Continuing from yesterday's post on sexuality, I want to make some comments about the way we treat sex offenders. I want to clarify that I am not excusing any of the crimes, but I also do not believe we treat the offenders fairly, in large part because of the taboo on sexuality.
One of my classmates allowed me to upload her presentation on sex offender housing. It includes some stats and background information on sex offenders, which you may find interesting. You may have also seen some articles on a recent law passed in Georgia that bans sex offenders from engaging in church volunteer work. Yes, you read that correctly.
The arguments for these bans and for housing restrictions on sex offenders usually rests on the emotionally-charged plea to protect our children. Fair enough. These people violated others, and children are vulnerable.
It's not that simple, though.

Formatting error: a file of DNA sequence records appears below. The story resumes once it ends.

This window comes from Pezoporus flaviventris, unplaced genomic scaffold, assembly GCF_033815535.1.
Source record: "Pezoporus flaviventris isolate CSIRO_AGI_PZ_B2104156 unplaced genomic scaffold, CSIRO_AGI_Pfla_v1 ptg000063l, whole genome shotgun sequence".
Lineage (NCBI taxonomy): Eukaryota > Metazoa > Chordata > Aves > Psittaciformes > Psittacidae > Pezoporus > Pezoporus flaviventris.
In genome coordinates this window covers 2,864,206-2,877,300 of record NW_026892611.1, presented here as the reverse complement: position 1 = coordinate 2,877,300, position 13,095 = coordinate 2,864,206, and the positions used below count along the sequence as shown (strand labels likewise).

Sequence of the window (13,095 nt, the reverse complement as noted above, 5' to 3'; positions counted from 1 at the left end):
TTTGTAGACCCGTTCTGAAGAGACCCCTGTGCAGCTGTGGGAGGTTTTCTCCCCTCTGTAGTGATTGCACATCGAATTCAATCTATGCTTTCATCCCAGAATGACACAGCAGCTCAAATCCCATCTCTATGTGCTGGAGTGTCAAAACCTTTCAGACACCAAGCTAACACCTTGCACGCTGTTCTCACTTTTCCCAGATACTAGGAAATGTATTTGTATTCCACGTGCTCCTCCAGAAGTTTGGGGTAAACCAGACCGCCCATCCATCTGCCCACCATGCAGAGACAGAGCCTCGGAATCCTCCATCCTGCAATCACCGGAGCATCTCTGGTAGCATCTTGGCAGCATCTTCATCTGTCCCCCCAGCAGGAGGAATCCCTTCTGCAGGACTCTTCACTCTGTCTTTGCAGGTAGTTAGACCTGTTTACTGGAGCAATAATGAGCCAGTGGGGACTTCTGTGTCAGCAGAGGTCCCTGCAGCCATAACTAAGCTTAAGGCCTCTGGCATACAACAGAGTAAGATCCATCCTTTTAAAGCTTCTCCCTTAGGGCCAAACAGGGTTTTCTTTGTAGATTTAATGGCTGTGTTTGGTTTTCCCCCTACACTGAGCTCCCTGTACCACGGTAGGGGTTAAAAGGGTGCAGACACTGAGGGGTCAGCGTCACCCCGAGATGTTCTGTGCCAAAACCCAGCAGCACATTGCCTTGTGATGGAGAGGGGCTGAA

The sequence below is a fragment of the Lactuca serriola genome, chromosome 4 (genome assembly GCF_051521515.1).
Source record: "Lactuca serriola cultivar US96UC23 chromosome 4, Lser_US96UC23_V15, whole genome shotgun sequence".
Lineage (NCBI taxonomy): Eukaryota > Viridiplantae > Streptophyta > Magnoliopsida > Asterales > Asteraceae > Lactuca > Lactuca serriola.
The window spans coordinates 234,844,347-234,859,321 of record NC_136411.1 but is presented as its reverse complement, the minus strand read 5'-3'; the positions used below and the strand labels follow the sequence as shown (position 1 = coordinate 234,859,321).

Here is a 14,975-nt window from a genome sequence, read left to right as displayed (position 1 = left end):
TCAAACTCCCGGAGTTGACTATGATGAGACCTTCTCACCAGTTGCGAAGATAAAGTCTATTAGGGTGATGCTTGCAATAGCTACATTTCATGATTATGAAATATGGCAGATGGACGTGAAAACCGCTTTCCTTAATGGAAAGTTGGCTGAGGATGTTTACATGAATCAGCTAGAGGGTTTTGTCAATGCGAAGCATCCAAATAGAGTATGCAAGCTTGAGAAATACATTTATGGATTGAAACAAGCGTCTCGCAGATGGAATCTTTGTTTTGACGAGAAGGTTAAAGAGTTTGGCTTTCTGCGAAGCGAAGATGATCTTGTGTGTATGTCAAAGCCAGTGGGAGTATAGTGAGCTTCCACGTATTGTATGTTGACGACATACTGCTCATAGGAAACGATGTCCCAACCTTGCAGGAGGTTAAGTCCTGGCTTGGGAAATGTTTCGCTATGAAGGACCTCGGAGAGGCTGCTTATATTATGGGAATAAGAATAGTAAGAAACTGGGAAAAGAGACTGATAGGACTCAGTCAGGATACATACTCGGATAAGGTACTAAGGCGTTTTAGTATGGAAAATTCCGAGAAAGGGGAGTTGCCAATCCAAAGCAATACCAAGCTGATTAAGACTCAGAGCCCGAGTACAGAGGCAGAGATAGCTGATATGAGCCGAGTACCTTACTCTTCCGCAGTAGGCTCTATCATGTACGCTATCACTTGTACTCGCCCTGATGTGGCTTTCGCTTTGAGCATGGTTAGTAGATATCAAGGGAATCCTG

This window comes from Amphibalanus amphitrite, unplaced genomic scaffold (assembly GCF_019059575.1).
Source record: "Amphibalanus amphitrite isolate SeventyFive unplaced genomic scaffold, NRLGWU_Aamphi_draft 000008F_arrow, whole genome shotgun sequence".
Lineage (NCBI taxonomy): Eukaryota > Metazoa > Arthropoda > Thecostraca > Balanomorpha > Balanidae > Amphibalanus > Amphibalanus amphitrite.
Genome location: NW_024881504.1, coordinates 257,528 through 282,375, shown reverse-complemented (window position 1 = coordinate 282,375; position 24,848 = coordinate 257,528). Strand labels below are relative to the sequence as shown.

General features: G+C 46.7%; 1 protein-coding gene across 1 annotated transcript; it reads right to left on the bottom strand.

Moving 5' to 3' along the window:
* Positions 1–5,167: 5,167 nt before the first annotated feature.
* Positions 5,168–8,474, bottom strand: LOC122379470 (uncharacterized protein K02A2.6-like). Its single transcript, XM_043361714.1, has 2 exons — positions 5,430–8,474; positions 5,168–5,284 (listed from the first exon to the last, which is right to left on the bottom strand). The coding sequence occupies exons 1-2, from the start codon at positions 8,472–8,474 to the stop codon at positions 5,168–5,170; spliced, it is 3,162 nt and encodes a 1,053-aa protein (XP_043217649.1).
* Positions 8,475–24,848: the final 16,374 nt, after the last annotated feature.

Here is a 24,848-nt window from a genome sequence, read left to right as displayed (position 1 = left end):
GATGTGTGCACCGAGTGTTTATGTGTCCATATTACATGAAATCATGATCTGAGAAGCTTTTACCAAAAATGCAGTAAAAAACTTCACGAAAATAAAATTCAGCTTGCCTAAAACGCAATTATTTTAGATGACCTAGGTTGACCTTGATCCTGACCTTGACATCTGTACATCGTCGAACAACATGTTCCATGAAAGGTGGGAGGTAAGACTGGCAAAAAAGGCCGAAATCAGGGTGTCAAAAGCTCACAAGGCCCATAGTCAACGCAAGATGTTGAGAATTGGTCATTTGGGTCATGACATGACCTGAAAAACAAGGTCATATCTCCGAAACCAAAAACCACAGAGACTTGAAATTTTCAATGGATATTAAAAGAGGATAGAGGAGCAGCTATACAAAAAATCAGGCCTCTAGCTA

Most sex offenders did not do anything sexual to a child. Most are disgusted by the idea and would defend children against child predators. Yet the law makes no distinction between a child rapist and the college mooner. Both must register as a sex offender for life, cannot live near schools ever, and in Georgia, cannot formally exercise their faith doing church volunteer work.
Something is seriously wrong with that.
I understand and agree with the heart of these laws. However, I believes the laws are wrong. They need to be more specific and tailored to do what they actually aim to do. We also need to remember that sex offenders are still people. If we become a bit more informed as to what qualifies as a sex offense, we may not judge "sex offenders" so harshly right away because many offenses are not as high on our hierarchy of sin...